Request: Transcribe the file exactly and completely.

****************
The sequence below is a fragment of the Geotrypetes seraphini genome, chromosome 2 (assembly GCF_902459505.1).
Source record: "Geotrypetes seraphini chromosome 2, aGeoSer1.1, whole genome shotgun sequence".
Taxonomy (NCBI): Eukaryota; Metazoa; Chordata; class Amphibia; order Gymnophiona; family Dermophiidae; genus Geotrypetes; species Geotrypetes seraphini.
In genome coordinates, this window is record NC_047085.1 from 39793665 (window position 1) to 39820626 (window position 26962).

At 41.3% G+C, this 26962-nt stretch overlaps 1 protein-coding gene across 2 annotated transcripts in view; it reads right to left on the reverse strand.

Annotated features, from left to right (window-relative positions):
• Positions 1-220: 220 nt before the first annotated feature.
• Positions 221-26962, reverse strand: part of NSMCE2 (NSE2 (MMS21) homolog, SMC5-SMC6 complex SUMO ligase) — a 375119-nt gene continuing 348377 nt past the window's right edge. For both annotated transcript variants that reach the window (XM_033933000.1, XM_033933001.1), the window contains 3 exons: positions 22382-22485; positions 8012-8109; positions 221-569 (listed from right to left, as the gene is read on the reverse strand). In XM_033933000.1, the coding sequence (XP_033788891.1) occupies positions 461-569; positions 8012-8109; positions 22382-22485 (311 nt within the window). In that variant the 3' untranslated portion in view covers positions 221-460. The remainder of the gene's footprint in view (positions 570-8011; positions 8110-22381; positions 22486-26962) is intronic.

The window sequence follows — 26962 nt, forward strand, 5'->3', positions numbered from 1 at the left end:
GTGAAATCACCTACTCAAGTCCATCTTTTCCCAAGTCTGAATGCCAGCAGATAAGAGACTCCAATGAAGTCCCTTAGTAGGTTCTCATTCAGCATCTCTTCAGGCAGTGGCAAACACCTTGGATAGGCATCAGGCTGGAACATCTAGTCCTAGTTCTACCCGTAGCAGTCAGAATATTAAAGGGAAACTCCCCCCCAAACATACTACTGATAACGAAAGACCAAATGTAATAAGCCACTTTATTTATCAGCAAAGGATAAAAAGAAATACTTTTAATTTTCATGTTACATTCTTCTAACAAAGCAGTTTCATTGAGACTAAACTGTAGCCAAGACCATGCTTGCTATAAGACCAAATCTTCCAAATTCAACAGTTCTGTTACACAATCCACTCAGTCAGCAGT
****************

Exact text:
The sequence below is a fragment of the Geotrypetes seraphini genome, chromosome 2 (assembly GCF_902459505.1).
Source record: "Geotrypetes seraphini chromosome 2, aGeoSer1.1, whole genome shotgun sequence".
Taxonomy (NCBI): Eukaryota; Metazoa; Chordata; class Amphibia; order Gymnophiona; family Dermophiidae; genus Geotrypetes; species Geotrypetes seraphini.
In genome coordinates, this window is record NC_047085.1 from 39793665 (window position 1) to 39820626 (window position 26962).

At 41.3% G+C, this 26962-nt stretch overlaps 1 protein-coding gene across 2 annotated transcripts in view; it reads right to left on the reverse strand.

Annotated features, from left to right (window-relative positions):
• Positions 1-220: 220 nt before the first annotated feature.
• Positions 221-26962, reverse strand: part of NSMCE2 (NSE2 (MMS21) homolog, SMC5-SMC6 complex SUMO ligase) — a 375119-nt gene continuing 348377 nt past the window's right edge. For both annotated transcript variants that reach the window (XM_033933000.1, XM_033933001.1), the window contains 3 exons: positions 22382-22485; positions 8012-8109; positions 221-569 (listed from right to left, as the gene is read on the reverse strand). In XM_033933000.1, the coding sequence (XP_033788891.1) occupies positions 461-569; positions 8012-8109; positions 22382-22485 (311 nt within the window). In that variant the 3' untranslated portion in view covers positions 221-460. The remainder of the gene's footprint in view (positions 570-8011; positions 8110-22381; positions 22486-26962) is intronic.

The window sequence follows — 26962 nt, forward strand, 5'->3', positions numbered from 1 at the left end:
GTGAAATCACCTACTCAAGTCCATCTTTTCCCAAGTCTGAATGCCAGCAGATAAGAGACTCCAATGAAGTCCCTTAGTAGGTTCTCATTCAGCATCTCTTCAGGCAGTGGCAAACACCTTGGATAGGCATCAGGCTGGAACATCTAGTCCTAGTTCTACCCGTAGCAGTCAGAATATTAAAGGGAAACTCCCCCCCAAACATACTACTGATAACGAAAGACCAAATGTAATAAGCCACTTTATTTATCAGCAAAGGATAAAAAGAAATACTTTTAATTTTCATGTTACATTCTTCTAACAAAGCAGTTTCATTGAGACTAAACTGTAGCCAAGACCATGCTTGCTATAAGACCAAATCTTCCAAATTCAACAGTTCTGTTACACAATCCACTCAGTCAGCAGT